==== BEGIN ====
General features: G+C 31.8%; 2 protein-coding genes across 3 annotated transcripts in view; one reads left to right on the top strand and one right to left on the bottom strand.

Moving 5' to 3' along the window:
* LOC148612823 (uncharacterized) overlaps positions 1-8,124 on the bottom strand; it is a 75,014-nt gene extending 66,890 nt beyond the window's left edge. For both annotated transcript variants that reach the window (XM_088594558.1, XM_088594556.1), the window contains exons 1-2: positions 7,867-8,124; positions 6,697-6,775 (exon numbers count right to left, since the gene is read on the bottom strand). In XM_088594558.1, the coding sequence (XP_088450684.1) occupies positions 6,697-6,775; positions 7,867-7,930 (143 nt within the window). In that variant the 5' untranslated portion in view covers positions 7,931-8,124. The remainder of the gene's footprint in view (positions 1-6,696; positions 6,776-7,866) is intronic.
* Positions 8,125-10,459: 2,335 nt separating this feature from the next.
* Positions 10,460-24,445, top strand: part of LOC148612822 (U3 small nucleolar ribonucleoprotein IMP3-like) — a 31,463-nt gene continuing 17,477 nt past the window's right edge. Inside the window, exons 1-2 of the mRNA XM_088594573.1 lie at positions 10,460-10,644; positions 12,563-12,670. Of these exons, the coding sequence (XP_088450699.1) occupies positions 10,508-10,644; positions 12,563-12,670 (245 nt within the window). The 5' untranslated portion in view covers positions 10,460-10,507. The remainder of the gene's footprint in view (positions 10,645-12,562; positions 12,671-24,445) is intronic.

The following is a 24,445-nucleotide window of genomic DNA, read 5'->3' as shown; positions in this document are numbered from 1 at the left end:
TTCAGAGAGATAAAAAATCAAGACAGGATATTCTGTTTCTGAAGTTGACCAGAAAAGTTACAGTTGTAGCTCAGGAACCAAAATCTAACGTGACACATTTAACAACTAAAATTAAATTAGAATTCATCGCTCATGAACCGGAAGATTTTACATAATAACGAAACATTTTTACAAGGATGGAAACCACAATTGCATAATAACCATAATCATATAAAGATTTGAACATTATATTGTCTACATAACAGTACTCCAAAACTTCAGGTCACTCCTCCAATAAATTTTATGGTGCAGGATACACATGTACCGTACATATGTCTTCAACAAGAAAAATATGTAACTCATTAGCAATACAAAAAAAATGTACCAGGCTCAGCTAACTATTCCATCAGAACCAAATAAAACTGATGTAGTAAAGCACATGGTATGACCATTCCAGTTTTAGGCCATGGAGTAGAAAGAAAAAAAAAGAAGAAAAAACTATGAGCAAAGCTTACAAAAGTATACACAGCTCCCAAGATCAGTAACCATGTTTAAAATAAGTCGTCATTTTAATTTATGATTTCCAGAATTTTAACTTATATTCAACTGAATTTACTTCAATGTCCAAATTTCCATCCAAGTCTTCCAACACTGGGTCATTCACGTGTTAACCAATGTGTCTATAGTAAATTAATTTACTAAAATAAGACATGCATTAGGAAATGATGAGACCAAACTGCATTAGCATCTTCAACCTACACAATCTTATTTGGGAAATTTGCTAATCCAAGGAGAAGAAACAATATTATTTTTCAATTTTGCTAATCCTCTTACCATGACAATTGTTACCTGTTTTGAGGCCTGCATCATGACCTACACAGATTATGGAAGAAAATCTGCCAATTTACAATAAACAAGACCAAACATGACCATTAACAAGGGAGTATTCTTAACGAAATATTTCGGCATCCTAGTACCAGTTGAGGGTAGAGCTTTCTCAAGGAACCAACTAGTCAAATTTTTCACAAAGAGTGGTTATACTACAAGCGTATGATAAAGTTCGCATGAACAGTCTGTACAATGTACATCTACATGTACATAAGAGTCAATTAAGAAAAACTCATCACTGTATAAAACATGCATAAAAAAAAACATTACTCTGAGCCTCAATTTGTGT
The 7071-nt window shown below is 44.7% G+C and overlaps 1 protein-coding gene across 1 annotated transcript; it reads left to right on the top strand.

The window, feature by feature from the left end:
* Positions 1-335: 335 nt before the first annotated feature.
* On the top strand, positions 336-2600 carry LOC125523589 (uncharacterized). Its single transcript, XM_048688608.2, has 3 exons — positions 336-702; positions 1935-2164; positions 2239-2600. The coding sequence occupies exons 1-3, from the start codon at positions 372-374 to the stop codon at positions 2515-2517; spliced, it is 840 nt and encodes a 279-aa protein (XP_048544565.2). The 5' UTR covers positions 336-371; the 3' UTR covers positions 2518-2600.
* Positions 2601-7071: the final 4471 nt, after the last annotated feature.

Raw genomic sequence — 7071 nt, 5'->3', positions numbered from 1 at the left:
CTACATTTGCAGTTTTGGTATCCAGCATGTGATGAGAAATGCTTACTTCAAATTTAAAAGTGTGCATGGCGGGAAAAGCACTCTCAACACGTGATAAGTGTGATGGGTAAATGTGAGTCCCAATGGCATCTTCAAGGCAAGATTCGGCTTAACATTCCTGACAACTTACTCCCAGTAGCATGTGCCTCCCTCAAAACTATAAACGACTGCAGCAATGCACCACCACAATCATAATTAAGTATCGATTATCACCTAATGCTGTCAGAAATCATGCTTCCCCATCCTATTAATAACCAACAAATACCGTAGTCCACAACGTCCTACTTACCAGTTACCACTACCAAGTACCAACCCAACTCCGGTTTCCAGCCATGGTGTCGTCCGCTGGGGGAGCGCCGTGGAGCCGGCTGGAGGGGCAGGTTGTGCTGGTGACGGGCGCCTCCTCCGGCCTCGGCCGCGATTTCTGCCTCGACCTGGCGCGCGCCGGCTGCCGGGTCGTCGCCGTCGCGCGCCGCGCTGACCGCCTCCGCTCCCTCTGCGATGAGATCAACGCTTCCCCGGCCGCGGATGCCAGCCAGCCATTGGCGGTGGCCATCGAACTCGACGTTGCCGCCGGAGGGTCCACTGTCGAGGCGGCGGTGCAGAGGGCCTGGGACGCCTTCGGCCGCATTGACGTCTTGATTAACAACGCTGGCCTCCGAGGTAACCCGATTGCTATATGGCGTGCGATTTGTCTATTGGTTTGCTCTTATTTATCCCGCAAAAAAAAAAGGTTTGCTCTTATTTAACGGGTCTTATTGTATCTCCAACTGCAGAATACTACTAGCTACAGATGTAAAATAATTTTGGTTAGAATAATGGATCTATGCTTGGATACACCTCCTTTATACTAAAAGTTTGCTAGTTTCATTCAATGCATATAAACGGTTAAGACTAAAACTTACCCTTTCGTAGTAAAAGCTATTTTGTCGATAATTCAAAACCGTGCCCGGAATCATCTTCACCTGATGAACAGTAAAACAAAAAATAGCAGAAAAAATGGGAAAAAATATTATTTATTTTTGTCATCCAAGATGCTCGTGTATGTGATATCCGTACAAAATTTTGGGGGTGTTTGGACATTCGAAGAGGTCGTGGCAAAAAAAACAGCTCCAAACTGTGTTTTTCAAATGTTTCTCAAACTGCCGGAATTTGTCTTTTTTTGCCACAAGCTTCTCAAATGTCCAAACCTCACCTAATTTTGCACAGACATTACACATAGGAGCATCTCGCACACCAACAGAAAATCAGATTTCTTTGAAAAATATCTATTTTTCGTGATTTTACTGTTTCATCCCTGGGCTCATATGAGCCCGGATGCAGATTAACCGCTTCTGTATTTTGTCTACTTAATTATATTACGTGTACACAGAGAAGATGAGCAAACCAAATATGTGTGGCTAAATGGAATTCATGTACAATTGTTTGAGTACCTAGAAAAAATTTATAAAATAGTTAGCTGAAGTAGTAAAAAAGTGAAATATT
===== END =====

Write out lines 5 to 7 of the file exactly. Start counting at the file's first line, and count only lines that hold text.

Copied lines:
* Positions 10,460-24,445, top strand: part of LOC148612822 (U3 small nucleolar ribonucleoprotein IMP3-like) — a 31,463-nt gene continuing 17,477 nt past the window's right edge. Inside the window, exons 1-2 of the mRNA XM_088594573.1 lie at positions 10,460-10,644; positions 12,563-12,670. Of these exons, the coding sequence (XP_088450699.1) occupies positions 10,508-10,644; positions 12,563-12,670 (245 nt within the window). The 5' untranslated portion in view covers positions 10,460-10,507. The remainder of the gene's footprint in view (positions 10,645-12,562; positions 12,671-24,445) is intronic.

The following is a 24,445-nucleotide window of genomic DNA, read 5'->3' as shown; positions in this document are numbered from 1 at the left end:
TTCAGAGAGATAAAAAATCAAGACAGGATATTCTGTTTCTGAAGTTGACCAGAAAAGTTACAGTTGTAGCTCAGGAACCAAAATCTAACGTGACACATTTAACAACTAAAATTAAATTAGAATTCATCGCTCATGAACCGGAAGATTTTACATAATAACGAAACATTTTTACAAGGATGGAAACCACAATTGCATAATAACCATAATCATATAAAGATTTGAACATTATATTGTCTACATAACAGTACTCCAAAACTTCAGGTCACTCCTCCAATAAATTTTATGGTGCAGGATACACATGTACCGTACATATGTCTTCAACAAGAAAAATATGTAACTCATTAGCAATACAAAAAAAATGTACCAGGCTCAGCTAACTATTCCATCAGAACCAAATAAAACTGATGTAGTAAAGCACATGGTATGACCATTCCAGTTTTAGGCCATGGAGTAGAAAGAAAAAAAAAGAAGAAAAAACTATGAGCAAAGCTTACAAAAGTATACACAGCTCCCAAGATCAGTAACCATGTTTAAAATAAGTCGTCATTTTAATTTATGATTTCCAGAATTTTAACTTATATTCAACTGAATTTACTTCAATGTCCAAATTTCCATCCAAGTCTTCCAACACTGGGTCATTCACGTGTTAACCAATGTGTCTATAGTAAATTAATTTACTAAAATAAGACATGCATTAGGAAATGATGAGACCAAACTGCATTAGCATCTTCAACCTACACAATCTTATTTGGGAAATTTGCTAATCCAAGGAGAAGAAACAATATTATTTTTCAATTTTGCTAATCCTCTTACCATGACAATTGTTACCTGTTTTGAGGCCTGCATCATGACCTACACAGATTATGGAAGAAAATCTGCCAATTTACAATAAACAAGACCAAACATGACCATTAACAAGGGAGTATTCTTAACGAAATATTTCGGCATCCTAGTACCAGTTGAGGGTAGAGCTTTCTCAAGGAACCAACTAGTCAAATTTTTCACAAAGAGTGGTTATACTACAAGCGTATGATAAAGTTCGCATGAACAGTCTGTACAATGTACATCTACATGTACATAAGAGTCAATTAAGAAAAACTCATCACTGTATAAAACATGCATAAAAAAAAACATTACTCTGAGCCTCAATTTGTGT